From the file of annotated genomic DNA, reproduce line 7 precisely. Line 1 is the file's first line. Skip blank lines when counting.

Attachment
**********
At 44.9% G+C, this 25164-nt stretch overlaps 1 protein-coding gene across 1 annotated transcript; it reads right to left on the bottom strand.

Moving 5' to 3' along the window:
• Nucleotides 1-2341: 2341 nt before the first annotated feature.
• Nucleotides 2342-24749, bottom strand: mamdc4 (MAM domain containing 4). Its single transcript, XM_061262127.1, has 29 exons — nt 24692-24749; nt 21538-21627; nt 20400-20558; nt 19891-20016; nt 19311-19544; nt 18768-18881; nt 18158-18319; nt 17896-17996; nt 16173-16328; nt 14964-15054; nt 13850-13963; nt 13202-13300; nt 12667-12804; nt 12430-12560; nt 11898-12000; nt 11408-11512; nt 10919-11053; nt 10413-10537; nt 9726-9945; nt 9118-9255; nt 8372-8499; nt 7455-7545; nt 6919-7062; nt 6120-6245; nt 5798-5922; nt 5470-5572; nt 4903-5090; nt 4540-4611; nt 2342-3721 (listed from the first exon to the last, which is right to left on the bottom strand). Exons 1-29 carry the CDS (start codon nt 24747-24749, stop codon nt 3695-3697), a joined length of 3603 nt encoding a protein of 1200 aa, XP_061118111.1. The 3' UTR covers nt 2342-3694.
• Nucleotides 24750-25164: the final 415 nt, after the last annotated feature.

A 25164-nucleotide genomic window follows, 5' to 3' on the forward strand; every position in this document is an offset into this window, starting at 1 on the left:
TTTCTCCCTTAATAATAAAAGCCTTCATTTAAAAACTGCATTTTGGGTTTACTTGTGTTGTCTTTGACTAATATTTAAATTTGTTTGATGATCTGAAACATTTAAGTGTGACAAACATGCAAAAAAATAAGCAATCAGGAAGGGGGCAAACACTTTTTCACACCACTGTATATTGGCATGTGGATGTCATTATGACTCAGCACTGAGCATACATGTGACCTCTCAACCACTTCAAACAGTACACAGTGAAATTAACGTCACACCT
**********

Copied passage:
TTTCTCCCTTAATAATAAAAGCCTTCATTTAAAAACTGCATTTTGGGTTTACTTGTGTTGTCTTTGACTAATATTTAAATTTGTTTGATGATCTGAAACATTTAAGTGTGACAAACATGCAAAAAAATAAGCAATCAGGAAGGGGGCAAACACTTTTTCACACCACTGTATATTGGCATGTGGATGTCATTATGACTCAGCACTGAGCATACATGTGACCTCTCAACCACTTCAAACAGTACACAGTGAAATTAACGTCACACCT